Astronomer, b. at Olmütz, Moravia, 1621; d. at Bahia, Brazil, 18 Dec., 1705. He entered the Society of Jesus on 1 Oct., 1637, and taught rhetoric and mathematics at Olmütz and Prague. After his ordination he was, at his own request, appointed to work on the Jesuit mission in India, and went to Portugal to await an opportunity of taking ship for his destination. Meantime, he lectured on astronomy with considerable success at the college of Evora. While there, in order to conform to the language of the country, he changed his name to the form "Estancel", in which form it appears on the title pages of most of his published works. Obstacles having arisen which prevented his going to India, he was sent to Brazil, and was attached to the Jesuit College and Seminary of San Salvador (Bahia), where he filled the post of professor of moral theology , and later on that of superior. At the same time he continued his astronomical labours, and made extensive observations, particularly on comets, the results of which he sent to Europe for publication. His chief works are: "Dioptra geodetica" (Prague, 1652 or 1654);"Propositiones selenegraphicæ, sive de luna" (Olmütz, 1655); "Orbe Affonsino, horoscopio universal" (Evora, 1658); "Mercurius brasilicus, sive de Coeli et soli brasiliensis oeconomia"; "Zodiacus Divini Doloris, sive Orationes XII" (Evora, 1675), "Legatus uranicus ex orbe novo in veterum, h. e. Observationes Americanæ cometarum factæ, concriptæ et in Europam missæ" (Prague, 1683); "Uranophilus coelestis peregrinus" (Ghent, 1685).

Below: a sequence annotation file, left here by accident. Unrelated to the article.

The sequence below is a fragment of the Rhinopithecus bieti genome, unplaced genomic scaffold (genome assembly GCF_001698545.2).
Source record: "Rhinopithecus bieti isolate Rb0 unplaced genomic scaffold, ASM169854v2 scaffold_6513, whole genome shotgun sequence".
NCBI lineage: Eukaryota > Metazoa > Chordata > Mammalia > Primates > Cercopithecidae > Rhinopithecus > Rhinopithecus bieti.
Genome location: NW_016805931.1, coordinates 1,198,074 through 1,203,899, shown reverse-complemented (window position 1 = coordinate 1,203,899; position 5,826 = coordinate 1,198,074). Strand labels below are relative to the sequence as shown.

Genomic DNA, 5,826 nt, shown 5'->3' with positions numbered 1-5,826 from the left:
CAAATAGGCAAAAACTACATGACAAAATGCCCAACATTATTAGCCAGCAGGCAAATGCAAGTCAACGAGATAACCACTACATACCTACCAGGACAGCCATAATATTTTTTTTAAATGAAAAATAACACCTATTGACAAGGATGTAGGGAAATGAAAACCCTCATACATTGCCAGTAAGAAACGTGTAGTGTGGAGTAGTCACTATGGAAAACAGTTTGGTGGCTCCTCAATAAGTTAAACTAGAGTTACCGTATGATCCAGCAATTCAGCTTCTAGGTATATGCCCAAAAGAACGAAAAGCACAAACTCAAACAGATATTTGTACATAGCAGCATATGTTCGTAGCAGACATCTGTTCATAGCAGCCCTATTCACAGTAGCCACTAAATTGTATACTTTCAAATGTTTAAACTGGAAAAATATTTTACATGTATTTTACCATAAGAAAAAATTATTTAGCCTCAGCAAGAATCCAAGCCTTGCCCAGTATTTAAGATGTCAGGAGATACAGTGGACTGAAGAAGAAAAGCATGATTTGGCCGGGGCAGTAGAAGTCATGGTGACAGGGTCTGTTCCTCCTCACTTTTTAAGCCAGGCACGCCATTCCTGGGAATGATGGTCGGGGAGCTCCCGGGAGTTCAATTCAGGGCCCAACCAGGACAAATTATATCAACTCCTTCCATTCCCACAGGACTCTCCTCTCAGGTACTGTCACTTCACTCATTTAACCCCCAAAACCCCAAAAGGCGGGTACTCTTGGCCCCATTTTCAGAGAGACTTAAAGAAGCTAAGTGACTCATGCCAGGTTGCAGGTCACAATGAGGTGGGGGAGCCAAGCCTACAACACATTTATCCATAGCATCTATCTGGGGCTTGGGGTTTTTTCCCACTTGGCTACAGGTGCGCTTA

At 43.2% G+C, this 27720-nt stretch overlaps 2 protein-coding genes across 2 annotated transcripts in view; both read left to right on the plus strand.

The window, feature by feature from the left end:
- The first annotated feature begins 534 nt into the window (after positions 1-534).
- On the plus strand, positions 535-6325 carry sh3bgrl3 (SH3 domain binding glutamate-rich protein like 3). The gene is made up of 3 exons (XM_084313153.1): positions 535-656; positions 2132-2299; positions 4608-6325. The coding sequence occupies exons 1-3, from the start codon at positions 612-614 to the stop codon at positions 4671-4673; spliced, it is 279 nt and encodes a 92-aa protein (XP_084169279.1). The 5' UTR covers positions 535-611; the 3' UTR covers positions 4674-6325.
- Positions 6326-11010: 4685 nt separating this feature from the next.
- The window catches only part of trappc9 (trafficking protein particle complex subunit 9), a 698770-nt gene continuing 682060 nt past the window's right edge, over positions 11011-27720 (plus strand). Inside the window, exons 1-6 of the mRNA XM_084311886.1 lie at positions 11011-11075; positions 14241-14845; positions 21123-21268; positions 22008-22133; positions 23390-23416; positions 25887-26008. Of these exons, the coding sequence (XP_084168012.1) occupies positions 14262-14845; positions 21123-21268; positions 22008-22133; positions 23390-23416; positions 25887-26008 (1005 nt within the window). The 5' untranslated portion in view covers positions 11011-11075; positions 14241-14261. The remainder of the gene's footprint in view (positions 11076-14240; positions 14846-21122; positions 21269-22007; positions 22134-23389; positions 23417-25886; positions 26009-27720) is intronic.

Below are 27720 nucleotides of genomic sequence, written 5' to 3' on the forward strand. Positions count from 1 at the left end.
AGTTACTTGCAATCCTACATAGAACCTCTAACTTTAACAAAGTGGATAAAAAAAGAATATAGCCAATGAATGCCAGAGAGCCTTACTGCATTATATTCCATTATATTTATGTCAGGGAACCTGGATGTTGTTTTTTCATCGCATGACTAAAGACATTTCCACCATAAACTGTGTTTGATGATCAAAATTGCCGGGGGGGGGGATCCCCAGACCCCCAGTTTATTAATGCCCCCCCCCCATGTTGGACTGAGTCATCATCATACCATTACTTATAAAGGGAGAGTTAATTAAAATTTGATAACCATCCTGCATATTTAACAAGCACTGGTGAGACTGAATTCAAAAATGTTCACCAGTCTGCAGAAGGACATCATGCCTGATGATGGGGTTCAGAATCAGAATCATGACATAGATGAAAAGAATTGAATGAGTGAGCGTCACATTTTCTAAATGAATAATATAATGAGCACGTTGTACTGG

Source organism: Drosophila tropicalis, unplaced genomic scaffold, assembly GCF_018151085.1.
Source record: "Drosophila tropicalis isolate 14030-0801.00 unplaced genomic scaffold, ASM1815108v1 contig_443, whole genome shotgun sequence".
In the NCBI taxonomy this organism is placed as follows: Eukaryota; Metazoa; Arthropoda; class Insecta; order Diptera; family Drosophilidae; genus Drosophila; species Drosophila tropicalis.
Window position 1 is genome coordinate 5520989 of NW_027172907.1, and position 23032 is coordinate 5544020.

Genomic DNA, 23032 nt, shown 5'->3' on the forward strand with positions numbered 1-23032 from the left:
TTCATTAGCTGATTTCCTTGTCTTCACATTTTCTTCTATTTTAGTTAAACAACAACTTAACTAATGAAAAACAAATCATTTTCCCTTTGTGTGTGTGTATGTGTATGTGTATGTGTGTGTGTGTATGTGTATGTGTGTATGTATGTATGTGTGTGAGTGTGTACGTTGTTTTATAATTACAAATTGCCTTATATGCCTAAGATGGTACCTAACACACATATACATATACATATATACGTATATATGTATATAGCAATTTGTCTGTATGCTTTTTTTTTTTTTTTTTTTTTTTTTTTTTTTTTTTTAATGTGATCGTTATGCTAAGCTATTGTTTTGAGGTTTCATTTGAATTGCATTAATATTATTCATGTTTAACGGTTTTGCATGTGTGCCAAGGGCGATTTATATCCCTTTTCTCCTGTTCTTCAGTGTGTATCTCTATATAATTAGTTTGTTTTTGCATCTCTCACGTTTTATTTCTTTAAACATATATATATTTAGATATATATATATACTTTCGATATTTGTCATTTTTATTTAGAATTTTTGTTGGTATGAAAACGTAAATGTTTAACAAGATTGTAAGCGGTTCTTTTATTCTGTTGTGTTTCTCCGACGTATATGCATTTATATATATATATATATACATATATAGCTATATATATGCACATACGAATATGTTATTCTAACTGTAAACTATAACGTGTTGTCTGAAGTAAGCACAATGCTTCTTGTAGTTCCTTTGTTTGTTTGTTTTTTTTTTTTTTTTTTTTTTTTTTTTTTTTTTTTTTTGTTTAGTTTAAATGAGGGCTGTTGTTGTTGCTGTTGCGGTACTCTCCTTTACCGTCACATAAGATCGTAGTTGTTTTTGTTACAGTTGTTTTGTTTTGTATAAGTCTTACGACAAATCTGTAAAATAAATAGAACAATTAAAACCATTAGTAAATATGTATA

Sacred Heart Holy Card
The Catholic Encyclopedia is the most comprehensive resource on Catholic teaching, history, and information ever gathered in all of human history. This easy-to-search online version was originally printed between 1907 and 1912 in fifteen hard copy volumes.
Designed to present its readers with the full body of Catholic teaching, the Encyclopedia contains not only precise statements of what the Church has defined, but also an impartial record of different views of acknowledged authority on all disputed questions, national, political or factional. In the determination of the truth the most recent and acknowledged scientific methods are employed, and the results of the latest research in theology, philosophy, history, apologetics, archaeology, and other sciences are given careful consideration.
No one who is interested in human history, past and present, can ignore the Catholic Church, either as an institution which has been the central figure in the civilized world for nearly two thousand years, decisively affecting its destinies, religious, literary, scientific, social and political, or as an existing power whose influence and activity extend to every part of the globe. In the past century the Church has grown both extensively and intensively among English-speaking peoples. Their living interests demand that they should have the means of informing themselves about this vast institution, which, whether they are Catholics or not, affects their fortunes and their destiny.
Copyright © Catholic Encyclopedia. Robert Appleton Company New York, NY. Volume 1: 1907; Volume 2: 1907; Volume 3: 1908; Volume 4: 1908; Volume 5: 1909; Volume 6: 1909; Volume 7: 1910; Volume 8: 1910; Volume 9: 1910; Volume 10: 1911; Volume 11: - 1911; Volume 12: - 1911; Volume 13: - 1912; Volume 14: 1912; Volume 15: 1912
Catholic Online Catholic Encyclopedia Digital version Compiled and Copyright © Catholic Online